What we didn't like:
Maps - Apple, WTF. The company has been fighting with Google in the mobile OS war for years now, with casualties all over the place. Maps is unfortunately one of these casualties. Apple can brag as much as they want about Maps, and how it's "Apple-designed", I don't give a crap. Users don't care about the going-ons between Google and Apple - they want to be looked after.
Apple really threw customers to the ground with Maps and it shows. It's not as good as Google Maps, and it really shows. There's no street view, and worse yet, there's absolutely no public transport options for navigation. Really, Apple?
Apple's Maps app is a first-gen map application from the company, where Google Maps is really in its stride - but Apple took a huge plunge here, and there are plenty of people that I know who are truly disappointed in this feature alone, to the point where they've now thought twice about getting the new iPhone 5 because of it.
Passbook - It's really only useful in the US, and while I understand the US is a huge market - it's not the only market. I'm an Australian, and here it doesn't work - so it gets included in my things "I don't like" about iOS 6.
No killer apps - I really expected Apple to throw in a truly killer app, something to say "here's iOS 6, check THIS out", but there is not. There are changes here and there, improvements, and some new apps such as Passbook, but nothing that truly stands out on its own like FaceTime did with the iPhone 4 launch, or Siri with the iPhone 4S launch.
iOS 6 is a great update, to an already great OS. Is it king of the hill? Well, that's a personal choice, and something that comes from you - the user. I think iOS 6 has done some things very right, and Apple are very, very careful of doing any changes to the OS - such as overhauling its now ageing user interface.
But, any updates to the UI, and it would most likely begin fragmenting their user base, and have people throwing up their arms in protest. You know, the same way people do when Facebook intros a new layout - but eventually, people get used to it.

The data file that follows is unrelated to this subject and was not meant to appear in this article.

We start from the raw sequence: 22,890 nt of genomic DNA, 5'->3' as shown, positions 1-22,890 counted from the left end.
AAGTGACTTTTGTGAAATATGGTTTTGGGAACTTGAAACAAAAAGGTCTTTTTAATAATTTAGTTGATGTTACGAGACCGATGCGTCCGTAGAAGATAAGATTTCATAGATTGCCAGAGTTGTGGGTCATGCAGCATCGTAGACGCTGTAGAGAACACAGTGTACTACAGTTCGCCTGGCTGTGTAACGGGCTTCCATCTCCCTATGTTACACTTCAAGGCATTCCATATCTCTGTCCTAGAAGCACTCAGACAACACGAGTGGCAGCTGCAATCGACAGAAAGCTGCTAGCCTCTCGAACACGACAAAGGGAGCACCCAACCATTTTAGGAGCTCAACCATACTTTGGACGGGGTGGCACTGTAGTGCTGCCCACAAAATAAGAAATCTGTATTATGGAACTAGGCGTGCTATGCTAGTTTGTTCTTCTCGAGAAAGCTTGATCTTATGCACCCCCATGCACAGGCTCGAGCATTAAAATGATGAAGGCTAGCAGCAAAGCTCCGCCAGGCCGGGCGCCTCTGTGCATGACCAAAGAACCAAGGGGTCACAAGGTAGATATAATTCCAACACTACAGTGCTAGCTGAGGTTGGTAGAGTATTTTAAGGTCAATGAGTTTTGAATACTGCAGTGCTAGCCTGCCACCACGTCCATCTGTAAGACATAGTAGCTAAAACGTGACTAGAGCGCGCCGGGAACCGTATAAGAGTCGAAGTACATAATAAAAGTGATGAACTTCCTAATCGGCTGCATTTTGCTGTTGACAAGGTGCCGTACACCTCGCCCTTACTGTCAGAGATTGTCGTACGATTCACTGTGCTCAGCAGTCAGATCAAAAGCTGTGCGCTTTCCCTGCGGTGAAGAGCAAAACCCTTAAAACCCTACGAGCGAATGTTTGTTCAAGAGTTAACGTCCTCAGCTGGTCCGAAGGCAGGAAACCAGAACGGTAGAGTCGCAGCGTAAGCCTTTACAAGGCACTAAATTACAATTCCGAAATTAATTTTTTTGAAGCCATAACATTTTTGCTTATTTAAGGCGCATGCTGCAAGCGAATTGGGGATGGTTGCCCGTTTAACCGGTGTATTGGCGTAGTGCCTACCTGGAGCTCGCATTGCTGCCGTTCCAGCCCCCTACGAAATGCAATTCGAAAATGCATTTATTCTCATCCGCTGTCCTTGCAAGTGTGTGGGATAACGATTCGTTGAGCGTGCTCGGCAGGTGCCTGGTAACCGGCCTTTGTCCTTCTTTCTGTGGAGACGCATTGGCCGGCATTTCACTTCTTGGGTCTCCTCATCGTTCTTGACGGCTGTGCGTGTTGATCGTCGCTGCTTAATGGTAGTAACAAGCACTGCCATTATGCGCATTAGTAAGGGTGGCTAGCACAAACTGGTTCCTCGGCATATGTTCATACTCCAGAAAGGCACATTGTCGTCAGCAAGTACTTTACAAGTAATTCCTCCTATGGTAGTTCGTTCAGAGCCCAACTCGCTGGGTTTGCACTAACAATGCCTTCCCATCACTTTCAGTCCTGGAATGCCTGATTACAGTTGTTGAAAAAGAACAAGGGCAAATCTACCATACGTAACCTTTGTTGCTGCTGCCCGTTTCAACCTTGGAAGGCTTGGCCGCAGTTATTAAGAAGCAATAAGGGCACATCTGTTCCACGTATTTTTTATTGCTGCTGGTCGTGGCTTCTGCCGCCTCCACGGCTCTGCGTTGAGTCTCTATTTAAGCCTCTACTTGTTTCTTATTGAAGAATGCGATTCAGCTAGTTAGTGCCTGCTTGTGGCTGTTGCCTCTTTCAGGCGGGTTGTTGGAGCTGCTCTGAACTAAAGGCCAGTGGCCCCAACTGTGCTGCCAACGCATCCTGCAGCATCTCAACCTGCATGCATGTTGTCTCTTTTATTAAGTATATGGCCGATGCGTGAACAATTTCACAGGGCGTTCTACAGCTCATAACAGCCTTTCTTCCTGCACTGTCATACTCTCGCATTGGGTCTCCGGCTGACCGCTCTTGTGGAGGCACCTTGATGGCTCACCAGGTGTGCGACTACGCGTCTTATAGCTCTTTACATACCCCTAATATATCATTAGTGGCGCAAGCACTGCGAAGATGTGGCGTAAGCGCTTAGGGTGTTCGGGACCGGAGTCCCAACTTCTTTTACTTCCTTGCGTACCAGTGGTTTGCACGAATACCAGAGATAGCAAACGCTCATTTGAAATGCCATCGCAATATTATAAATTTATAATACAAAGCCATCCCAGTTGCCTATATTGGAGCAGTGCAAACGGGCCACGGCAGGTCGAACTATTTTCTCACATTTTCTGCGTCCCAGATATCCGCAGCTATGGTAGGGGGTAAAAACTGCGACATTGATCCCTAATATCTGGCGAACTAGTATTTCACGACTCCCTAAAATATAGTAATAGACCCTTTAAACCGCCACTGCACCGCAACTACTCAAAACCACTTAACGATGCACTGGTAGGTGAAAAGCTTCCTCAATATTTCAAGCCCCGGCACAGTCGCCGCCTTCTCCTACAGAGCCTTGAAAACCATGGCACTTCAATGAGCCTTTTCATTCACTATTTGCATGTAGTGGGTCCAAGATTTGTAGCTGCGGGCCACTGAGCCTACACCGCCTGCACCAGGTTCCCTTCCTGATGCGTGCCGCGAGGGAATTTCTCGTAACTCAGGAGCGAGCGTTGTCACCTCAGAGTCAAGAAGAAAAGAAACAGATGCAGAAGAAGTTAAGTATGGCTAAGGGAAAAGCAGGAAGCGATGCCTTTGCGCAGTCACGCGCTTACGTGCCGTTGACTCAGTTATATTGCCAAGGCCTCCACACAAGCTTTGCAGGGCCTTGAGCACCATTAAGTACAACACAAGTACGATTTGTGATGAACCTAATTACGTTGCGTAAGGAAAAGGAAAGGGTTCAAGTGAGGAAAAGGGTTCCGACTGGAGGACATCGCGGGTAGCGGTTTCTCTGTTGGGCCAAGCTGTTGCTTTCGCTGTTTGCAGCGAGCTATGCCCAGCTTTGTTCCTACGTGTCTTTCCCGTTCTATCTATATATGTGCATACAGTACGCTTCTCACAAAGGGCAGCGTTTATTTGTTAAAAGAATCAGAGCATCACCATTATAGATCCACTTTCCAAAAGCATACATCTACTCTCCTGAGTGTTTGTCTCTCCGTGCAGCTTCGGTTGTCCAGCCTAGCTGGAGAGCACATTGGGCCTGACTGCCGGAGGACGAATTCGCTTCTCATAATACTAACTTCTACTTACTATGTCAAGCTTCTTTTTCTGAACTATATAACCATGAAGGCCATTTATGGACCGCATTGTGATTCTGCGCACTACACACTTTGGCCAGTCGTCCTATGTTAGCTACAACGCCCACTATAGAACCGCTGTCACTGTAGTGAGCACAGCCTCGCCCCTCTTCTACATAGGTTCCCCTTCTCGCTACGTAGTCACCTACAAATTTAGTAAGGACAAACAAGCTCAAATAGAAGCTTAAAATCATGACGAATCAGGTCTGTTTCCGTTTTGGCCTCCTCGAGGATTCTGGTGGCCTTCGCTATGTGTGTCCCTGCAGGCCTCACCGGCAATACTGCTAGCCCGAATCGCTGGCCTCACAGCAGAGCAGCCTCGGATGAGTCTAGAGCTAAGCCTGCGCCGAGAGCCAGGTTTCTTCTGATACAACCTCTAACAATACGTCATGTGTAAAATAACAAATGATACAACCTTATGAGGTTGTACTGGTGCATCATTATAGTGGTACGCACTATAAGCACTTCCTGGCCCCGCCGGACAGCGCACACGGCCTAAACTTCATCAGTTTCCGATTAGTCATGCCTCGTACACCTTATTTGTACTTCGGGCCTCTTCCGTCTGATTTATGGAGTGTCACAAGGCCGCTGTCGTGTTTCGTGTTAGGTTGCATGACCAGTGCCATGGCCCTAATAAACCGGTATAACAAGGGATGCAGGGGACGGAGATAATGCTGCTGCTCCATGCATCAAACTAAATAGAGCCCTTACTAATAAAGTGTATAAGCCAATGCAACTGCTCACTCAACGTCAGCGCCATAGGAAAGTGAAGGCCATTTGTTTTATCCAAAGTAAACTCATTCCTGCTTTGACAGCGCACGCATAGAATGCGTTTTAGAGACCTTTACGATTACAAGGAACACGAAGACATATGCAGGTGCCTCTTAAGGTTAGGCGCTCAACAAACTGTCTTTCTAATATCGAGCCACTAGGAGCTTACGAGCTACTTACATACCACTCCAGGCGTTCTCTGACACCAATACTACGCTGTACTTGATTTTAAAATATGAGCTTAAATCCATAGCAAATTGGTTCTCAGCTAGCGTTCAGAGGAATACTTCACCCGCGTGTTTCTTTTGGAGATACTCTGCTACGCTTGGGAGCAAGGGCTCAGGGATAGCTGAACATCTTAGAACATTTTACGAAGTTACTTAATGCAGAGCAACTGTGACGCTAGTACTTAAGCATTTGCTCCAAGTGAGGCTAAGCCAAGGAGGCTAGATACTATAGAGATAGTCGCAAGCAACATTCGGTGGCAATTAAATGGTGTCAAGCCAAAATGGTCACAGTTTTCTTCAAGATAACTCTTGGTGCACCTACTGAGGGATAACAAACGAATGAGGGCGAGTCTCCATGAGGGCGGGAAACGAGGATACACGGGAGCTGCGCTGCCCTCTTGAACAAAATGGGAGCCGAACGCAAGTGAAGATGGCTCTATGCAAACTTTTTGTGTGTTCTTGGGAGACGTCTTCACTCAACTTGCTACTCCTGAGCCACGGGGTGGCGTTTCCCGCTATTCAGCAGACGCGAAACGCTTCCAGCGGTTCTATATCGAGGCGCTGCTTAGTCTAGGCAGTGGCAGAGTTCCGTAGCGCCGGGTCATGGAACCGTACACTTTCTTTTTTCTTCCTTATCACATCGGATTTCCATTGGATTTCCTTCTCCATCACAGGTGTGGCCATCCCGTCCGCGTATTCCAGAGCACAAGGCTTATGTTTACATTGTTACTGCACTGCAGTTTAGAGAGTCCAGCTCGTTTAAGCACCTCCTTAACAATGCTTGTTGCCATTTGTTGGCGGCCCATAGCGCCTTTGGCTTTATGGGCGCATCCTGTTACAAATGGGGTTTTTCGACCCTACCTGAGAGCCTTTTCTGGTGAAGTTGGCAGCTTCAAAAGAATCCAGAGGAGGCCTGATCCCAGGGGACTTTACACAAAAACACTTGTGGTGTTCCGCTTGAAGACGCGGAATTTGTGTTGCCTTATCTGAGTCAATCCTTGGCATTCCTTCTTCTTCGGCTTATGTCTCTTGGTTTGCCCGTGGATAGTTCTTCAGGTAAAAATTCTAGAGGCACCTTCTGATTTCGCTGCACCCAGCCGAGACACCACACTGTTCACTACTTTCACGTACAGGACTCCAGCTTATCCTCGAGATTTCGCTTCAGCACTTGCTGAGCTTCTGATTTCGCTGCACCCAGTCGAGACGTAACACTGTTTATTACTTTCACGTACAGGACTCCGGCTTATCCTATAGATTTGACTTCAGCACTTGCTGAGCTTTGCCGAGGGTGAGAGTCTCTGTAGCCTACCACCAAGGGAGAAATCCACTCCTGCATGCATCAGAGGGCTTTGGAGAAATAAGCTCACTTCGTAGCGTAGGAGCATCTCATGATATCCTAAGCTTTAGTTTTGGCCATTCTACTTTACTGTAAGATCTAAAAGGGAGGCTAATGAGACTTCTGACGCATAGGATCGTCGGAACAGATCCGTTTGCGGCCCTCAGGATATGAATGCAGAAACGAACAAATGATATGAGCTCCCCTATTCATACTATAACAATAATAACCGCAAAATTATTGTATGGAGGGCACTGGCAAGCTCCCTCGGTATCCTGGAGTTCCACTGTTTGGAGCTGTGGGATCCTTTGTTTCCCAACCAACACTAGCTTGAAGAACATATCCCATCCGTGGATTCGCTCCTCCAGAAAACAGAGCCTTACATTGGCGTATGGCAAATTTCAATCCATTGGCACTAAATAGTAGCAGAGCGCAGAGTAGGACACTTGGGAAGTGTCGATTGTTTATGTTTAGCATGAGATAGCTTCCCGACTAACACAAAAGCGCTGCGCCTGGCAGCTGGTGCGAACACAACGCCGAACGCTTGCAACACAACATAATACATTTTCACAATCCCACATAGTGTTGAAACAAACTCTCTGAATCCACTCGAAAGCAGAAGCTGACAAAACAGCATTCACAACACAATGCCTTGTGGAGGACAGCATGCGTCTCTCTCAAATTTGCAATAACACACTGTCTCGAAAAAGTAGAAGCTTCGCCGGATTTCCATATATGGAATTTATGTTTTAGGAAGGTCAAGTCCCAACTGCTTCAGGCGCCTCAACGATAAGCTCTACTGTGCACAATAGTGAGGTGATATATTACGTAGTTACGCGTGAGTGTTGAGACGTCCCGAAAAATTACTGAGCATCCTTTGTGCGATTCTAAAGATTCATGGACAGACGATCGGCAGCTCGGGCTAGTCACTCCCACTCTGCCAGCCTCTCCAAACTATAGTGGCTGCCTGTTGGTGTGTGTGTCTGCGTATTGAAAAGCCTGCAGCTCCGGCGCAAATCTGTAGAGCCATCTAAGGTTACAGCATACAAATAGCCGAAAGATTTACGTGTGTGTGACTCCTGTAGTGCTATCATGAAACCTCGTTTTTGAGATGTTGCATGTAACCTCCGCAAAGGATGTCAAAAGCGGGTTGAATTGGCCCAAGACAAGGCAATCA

Apple have stepped iOS 6 up a notch by adding in pure social networking directly into the operating system, which really is a stroke of genius - but it was a one step forward, two steps backward with the Maps debacle. What was Apple thinking? They hate Google that much, that they still allow apps such as YouTube on their devices, but throw Google Maps away? iDiots.
Apple has pushed out iOS 6 as more of an evolution of the mobile OS, and not a revolution - but competition is firing up. Android 4.0 Ice Cream Sandwich is a formidable competitor now, and Android 4.1 Jelly Bean, in my opinion, eclipses iOS 6 enough to stay ahead. Whoa - did you see that? Oh, it was just an axe flying over my head - better watch out with the iOS is not as great as Android comments.
iOS isn't bad, but it still has the same issue of pushing control, and restriction on the user. No third-party keyboards, no changes to the UI - this makes it feel like the original iteration of iOS, just much better. I want something new, something fresh - something that makes me stand back and say 'WOW - now that's something I did not expect - that is truly awesome', but iOS 6 doesn't make you say that.
An evolution of an already impressive OS is great, too - so if you're an iOS user, you're going to find iOS 6 not much different - but that's not so much of a bad thing if you enjoy iOS 5.
I think iOS is well overdue for a new update, and I really expected the debut of a "built-from-the-ground-up" iPhone 5 would've been the perfect time, but obviously not. iPhone 5S with iOS 7, perhaps?
PRICING: You can find products similar to this one for sale below.
United States: Find other tech and computer products like this over at Amazon.com
United Kingdom: Find other tech and computer products like this over at Amazon.co.uk
Australia: Find other tech and computer products like this over at Amazon.com.au
Canada: Find other tech and computer products like this over at Amazon.ca
Deutschland: Finde andere Technik- und Computerprodukte wie dieses auf Amazon.de